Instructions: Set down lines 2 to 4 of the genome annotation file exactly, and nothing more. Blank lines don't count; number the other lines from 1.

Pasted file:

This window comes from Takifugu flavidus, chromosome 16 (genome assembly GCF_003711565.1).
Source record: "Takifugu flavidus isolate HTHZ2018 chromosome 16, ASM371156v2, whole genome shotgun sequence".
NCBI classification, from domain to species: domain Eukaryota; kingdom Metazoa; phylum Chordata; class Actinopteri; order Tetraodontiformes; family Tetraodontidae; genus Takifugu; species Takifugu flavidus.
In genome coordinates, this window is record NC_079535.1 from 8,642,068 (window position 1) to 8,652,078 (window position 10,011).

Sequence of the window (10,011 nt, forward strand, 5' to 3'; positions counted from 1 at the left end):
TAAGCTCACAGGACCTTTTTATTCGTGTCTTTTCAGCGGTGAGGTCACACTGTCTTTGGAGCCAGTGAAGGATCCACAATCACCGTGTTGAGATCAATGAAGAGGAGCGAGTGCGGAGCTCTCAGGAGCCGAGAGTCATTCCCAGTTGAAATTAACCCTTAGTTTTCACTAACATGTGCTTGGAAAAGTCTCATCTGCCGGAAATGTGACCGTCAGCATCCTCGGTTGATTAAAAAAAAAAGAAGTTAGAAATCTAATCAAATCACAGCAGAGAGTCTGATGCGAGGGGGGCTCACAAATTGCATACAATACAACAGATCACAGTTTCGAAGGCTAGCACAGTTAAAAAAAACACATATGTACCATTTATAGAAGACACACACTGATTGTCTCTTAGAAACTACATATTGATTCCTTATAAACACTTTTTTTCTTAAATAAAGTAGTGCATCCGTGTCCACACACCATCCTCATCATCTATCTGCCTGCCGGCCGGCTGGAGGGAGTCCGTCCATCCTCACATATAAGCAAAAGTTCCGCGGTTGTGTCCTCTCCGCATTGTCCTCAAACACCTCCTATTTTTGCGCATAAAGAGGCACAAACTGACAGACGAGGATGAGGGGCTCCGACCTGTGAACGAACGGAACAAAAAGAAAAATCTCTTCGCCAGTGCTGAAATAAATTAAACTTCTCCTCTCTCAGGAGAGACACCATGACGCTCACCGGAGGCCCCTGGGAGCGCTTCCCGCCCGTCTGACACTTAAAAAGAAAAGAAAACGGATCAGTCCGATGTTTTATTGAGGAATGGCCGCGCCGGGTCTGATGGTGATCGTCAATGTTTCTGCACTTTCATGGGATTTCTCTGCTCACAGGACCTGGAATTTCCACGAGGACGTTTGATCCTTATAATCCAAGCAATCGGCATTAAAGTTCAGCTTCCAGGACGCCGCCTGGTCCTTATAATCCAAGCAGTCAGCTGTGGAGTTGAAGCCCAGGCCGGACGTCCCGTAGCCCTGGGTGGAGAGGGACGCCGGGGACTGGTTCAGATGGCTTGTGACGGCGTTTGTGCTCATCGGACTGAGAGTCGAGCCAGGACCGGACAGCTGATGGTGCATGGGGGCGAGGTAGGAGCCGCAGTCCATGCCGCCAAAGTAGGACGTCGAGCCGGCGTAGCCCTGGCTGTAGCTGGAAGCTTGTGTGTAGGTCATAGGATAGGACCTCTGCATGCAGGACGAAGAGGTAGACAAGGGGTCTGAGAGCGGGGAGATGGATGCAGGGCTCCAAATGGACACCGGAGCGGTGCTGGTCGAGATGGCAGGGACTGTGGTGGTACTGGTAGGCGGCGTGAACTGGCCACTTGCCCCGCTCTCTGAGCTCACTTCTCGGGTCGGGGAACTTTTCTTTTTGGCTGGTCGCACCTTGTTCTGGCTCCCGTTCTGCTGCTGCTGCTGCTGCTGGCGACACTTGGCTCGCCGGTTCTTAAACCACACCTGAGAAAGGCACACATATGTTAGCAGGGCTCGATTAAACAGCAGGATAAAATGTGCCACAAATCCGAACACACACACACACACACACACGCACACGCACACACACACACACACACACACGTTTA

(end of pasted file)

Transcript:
Source record: "Takifugu flavidus isolate HTHZ2018 chromosome 16, ASM371156v2, whole genome shotgun sequence".
NCBI classification, from domain to species: domain Eukaryota; kingdom Metazoa; phylum Chordata; class Actinopteri; order Tetraodontiformes; family Tetraodontidae; genus Takifugu; species Takifugu flavidus.
In genome coordinates, this window is record NC_079535.1 from 8,642,068 (window position 1) to 8,652,078 (window position 10,011).